PS, a magazine aimed at women in their late teens and early twenties, is calling the trend “the next big thing” after Mori Girls, though it’s yet to be seen if the look will resonate with the masses. The magazine advises adding a  “slightly girly touch” to complete the look. They show actress Airi Taira wearing a tweedy outfit that any uncle would be pleased to take his Sunday drive in – except for the long lace shawl layered under the jacket.

Japan’s Women’s Wear Daily also highlighted the outdoor-to-indoor shift in fashion inspiration with a style showdown in its pages. They pit the free-spirited Forest Girls (Mori Gaaru, 森ガール) and spiritual Witch Girls (Majo Gaaru, 魔女ガール) against the granddad-chic Oji Girls.

Shoe store Magical, selling online through Rakuten, has a collection of desert boots with soft rubber soles “recommended for oji-girls.” They come in gray, green, and camel. The popular  women’s brand Snidel has several pieces in the fall/winter lineup that fit the trend, like this button-up vest and these pants with suspenders. How will you know if the clothes you’re eyeing are old-man worthy? Elementary. (Sherlock Holmes would surely be an oji-icon.)  Just keep an eye out for the “oji” prefix. It’s getting stuck in front of anything that can be shoehorned into the trend: Oji shoes, Oji pants, and overall “Oji- style.”

Whether or not people will love the look, it is a trend with budget-friendly potential. The aspiring Annie Halls of Japan could skip the online retailers, boutiques and department stores, and assemble an ensemble from thrift store finds. And of course, there’s always Grampa’s closet.

Yama girls take to the great outdoors

Thursday, July 1st, 2010

Randonnee outdoor/fashion magazine demonstrates how trekking can be trendy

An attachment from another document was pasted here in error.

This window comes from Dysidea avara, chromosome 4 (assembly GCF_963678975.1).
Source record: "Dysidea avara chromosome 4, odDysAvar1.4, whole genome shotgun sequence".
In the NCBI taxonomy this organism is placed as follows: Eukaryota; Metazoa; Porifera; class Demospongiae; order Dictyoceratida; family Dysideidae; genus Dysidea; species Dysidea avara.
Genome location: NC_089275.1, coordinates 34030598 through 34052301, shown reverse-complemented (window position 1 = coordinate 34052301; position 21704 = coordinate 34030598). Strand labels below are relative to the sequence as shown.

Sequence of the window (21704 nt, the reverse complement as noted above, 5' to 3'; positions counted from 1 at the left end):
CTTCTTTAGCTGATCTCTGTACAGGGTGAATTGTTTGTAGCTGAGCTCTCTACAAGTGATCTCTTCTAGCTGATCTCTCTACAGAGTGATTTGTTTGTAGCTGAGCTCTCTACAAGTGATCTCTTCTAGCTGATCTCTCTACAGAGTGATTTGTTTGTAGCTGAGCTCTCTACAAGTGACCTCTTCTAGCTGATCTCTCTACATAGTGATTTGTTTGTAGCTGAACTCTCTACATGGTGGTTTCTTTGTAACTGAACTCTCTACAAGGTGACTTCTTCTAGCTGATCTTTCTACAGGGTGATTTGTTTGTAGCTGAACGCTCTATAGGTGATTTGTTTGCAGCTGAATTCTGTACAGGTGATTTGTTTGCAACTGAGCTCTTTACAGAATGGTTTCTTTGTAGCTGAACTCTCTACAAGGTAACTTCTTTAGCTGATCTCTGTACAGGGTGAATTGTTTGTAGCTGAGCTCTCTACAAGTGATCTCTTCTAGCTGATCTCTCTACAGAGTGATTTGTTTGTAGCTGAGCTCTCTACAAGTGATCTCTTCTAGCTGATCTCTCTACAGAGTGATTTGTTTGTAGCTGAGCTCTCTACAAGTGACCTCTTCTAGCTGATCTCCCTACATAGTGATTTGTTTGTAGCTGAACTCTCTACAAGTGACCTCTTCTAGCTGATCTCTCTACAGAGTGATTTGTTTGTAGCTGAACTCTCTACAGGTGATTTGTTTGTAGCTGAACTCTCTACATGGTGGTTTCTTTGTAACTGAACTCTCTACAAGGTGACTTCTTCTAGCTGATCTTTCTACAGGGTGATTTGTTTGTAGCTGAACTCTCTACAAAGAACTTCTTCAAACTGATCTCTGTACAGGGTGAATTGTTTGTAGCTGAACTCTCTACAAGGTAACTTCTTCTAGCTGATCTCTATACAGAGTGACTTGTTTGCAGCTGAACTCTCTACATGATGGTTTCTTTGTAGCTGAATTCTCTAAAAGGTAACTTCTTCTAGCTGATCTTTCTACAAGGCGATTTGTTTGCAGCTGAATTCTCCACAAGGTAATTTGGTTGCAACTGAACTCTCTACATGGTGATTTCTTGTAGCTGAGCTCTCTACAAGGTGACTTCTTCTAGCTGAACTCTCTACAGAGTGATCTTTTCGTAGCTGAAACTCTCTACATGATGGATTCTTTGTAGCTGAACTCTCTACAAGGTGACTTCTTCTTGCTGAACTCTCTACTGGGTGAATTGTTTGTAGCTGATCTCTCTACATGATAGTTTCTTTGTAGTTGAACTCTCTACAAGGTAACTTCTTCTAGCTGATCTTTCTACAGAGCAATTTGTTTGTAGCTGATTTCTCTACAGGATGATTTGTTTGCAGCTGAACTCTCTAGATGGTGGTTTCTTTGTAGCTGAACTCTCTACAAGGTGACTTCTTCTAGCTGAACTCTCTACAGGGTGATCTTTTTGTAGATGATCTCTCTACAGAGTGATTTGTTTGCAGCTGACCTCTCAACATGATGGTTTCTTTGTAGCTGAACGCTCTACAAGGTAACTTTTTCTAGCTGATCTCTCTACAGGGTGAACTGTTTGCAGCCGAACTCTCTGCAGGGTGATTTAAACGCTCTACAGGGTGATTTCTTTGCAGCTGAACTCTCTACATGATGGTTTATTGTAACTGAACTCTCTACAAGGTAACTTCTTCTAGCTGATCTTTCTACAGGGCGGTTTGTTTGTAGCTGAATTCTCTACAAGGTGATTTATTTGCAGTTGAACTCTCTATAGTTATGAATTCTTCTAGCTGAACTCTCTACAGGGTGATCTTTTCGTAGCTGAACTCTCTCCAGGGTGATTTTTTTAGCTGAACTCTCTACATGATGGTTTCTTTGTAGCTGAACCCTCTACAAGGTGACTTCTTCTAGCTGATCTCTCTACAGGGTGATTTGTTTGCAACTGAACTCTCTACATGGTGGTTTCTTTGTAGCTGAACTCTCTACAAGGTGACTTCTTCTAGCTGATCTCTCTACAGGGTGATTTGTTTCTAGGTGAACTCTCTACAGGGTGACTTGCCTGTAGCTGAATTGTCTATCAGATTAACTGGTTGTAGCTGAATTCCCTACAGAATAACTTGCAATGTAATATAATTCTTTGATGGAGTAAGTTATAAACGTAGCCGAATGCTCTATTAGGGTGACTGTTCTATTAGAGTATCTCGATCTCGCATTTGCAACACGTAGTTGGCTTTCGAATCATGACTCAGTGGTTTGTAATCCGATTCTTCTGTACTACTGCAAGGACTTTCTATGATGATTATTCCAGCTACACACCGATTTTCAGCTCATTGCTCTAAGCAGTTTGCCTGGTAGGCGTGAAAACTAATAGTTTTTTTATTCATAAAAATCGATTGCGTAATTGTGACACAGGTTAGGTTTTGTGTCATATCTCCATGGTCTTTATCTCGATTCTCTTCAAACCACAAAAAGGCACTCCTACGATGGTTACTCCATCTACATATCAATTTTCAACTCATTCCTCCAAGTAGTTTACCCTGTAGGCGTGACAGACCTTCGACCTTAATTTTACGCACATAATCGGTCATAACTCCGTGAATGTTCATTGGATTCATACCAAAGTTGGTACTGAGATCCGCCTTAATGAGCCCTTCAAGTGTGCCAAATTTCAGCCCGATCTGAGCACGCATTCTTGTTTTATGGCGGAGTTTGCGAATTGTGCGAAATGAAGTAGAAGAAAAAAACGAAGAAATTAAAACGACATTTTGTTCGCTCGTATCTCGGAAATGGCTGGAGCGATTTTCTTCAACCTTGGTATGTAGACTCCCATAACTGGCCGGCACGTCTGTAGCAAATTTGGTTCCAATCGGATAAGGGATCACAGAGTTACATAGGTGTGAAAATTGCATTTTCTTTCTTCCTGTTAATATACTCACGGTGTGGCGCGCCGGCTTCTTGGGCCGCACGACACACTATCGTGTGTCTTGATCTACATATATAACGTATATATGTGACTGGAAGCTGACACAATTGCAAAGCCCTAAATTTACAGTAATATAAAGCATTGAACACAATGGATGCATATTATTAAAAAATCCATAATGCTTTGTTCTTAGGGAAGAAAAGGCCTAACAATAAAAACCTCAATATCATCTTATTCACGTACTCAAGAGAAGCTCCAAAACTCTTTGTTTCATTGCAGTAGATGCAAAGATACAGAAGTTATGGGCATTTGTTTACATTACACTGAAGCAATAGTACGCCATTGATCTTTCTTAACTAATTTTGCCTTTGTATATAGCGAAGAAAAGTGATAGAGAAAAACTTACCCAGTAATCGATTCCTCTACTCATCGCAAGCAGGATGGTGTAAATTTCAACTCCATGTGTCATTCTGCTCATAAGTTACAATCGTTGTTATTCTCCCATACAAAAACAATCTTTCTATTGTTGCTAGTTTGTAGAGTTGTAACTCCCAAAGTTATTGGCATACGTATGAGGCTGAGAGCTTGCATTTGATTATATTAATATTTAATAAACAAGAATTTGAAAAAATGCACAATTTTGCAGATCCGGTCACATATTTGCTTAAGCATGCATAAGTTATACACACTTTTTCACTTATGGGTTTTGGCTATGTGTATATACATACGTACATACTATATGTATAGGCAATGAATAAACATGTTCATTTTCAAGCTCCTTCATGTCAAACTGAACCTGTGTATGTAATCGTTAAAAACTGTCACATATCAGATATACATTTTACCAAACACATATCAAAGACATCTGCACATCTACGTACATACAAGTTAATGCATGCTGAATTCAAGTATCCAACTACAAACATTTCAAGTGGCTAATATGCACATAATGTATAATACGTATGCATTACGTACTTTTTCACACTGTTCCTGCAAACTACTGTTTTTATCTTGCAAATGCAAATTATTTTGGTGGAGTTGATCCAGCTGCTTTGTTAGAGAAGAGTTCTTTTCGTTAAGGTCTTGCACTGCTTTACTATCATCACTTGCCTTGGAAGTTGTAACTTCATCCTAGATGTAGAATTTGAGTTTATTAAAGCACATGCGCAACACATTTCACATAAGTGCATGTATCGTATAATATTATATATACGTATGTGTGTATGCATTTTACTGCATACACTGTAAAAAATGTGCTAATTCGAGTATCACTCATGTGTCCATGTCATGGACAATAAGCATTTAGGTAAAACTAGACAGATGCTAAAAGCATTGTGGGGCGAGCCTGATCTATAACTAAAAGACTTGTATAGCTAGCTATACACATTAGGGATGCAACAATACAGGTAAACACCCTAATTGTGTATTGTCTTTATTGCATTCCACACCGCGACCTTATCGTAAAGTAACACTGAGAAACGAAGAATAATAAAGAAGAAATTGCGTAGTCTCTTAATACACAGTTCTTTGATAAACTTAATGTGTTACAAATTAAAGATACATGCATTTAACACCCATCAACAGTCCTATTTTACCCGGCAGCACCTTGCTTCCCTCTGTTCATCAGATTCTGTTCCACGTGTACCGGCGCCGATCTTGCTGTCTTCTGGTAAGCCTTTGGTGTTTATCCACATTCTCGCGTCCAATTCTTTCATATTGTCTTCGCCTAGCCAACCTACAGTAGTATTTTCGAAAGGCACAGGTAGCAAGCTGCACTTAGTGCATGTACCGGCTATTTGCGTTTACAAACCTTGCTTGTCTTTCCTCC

Randonnee outdoor/fashion magazine demonstrates how trekking can be trendy

Bugs, sunburn and lack of decent toilet facilities have traditionally kept fashionable young Japanese women from discovering the joys of the great outdoors, but this year – if the media buzz is to be believed – things are changing, as hordes of fledgling female climbers, attracted by magical “power spots” and cute mountain skirts, take to the hills.

This new breed of outdoor women, also predictably called yama gaaru (山ガール、mountain girls), even have their own magazine. Randonnée, a cross between a hiking and fashion magazine, gives tips on how to maintain trail cred at high altitudes. Launched last year, Randonnee celebrated its first birthday in early June with a picnic party on the lawn of Roppongi’s Midtown complex. In addition to checking fashion shows and cute tent displays, aspiring yama girls could learn how to split firewood (presumably without breaking a nail) and how to cook with a gas camping stove.

The hottest item at the show was the mountain skirt, a kind of skirt version of combat pants which, on closer inspection, is not a skirt at all but a pair of shorts with a bit of fabric wrapped round. The skirts are popular because they can be paired up with cute and colorful leggings, making the whole outfit extremely fashionable. Granted, these skirts didn’t originate in Japan, but they have clearly caught on in a big way.

Nikkei Trendy reports that staff at outdoor shops are experiencing high numbers of inquiries from young female shoppers about the mountain skirt. Some more traditional places were rather dismissive of the mountain skirt fashion, pointing out that they aren’t very practical. If you’re climbing Mount Fuji, the temperatures at the top average about 6 degrees Celsius.  Factoring in the wind chill factor, wouldn’t a pair of pants make a lot more sense?

Mount Fuji is reportedly one of Japan’s three main power spots, making it an attractive destination for the female climber. A power spot (pawa-supotto) is a site that is purported to possess great spiritual and healing energy and since the start of the decade, interest in these mystical areas has been growing. These power spots appear to be popular with yama girls, which dovetails nicely with the rise of the so-called witch girls, we reported on earlier this year.

Climbing season for Fuji starts from today; mountain skirts are optional.